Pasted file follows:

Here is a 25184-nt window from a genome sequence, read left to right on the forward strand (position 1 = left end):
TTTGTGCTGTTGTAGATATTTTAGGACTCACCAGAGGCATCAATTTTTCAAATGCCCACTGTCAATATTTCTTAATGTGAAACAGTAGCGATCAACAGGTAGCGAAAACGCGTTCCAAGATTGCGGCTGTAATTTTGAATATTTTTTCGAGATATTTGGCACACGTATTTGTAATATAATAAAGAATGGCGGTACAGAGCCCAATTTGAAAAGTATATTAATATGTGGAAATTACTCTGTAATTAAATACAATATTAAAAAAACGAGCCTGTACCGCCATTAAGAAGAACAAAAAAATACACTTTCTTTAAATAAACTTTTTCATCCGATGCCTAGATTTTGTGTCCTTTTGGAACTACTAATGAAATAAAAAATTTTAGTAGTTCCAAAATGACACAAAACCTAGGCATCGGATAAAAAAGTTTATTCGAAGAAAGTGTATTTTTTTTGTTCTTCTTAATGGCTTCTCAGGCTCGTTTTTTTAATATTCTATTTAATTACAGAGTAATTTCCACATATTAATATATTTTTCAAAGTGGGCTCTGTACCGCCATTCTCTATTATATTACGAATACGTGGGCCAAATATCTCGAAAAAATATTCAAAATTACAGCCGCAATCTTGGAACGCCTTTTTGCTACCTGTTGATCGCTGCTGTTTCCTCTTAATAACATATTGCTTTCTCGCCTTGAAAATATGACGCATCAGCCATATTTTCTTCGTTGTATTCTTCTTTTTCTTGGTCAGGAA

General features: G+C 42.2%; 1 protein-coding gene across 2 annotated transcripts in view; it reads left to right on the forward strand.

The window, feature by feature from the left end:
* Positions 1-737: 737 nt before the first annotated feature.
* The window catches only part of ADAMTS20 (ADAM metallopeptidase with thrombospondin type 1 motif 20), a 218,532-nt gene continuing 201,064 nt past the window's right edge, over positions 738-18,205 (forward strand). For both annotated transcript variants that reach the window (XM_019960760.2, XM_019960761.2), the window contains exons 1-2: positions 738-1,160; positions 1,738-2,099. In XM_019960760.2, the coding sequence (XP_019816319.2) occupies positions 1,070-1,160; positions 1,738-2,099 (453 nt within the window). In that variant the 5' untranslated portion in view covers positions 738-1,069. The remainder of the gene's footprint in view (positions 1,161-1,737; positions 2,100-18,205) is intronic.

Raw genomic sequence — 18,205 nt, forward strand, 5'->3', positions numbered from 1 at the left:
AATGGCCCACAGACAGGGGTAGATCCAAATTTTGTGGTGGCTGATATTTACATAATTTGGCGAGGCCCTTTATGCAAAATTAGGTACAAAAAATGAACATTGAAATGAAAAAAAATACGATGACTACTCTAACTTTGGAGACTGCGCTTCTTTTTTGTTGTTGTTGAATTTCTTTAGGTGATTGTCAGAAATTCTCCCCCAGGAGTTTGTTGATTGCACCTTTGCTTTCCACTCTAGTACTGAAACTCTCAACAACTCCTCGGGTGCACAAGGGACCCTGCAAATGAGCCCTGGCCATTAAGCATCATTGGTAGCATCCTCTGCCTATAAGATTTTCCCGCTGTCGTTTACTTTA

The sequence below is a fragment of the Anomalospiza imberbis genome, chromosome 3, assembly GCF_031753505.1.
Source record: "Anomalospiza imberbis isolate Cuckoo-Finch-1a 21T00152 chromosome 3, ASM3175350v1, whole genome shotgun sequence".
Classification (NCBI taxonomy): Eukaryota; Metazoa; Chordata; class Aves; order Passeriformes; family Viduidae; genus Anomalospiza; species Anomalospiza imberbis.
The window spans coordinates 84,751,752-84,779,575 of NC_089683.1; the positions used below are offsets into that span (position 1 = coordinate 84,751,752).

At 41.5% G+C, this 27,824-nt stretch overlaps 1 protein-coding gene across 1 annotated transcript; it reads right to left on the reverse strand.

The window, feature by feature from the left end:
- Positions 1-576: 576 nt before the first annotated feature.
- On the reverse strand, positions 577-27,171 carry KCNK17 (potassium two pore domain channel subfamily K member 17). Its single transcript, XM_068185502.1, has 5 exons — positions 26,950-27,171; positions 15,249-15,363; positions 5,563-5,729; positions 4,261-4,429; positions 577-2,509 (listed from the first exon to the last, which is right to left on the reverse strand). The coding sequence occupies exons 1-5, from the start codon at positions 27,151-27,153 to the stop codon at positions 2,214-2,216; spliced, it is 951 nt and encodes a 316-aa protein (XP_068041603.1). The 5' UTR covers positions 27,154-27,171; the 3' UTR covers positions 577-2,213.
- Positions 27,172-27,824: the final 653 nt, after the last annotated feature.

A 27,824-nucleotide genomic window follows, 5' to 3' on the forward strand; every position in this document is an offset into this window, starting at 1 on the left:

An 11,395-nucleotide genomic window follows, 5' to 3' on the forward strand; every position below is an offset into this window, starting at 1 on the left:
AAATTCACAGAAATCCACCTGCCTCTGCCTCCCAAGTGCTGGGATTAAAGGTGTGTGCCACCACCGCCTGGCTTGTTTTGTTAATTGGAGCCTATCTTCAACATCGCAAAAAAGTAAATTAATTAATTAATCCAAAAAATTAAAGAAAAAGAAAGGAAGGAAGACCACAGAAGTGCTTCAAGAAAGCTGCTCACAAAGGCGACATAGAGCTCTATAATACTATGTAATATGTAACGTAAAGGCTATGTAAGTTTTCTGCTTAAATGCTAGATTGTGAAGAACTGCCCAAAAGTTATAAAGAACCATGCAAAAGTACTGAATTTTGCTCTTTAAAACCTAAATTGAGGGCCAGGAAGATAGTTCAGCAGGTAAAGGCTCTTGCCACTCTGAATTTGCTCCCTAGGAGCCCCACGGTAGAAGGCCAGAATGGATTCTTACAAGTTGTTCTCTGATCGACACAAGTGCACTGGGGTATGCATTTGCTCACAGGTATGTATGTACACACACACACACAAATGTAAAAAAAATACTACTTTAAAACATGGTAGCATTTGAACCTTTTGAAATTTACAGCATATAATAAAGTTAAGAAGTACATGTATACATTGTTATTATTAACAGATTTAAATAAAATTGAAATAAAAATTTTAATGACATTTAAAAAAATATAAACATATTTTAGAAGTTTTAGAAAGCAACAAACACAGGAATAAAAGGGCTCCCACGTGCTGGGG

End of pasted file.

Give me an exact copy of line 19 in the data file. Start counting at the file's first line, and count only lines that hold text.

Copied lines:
An 11,395-nucleotide genomic window follows, 5' to 3' on the forward strand; every position below is an offset into this window, starting at 1 on the left: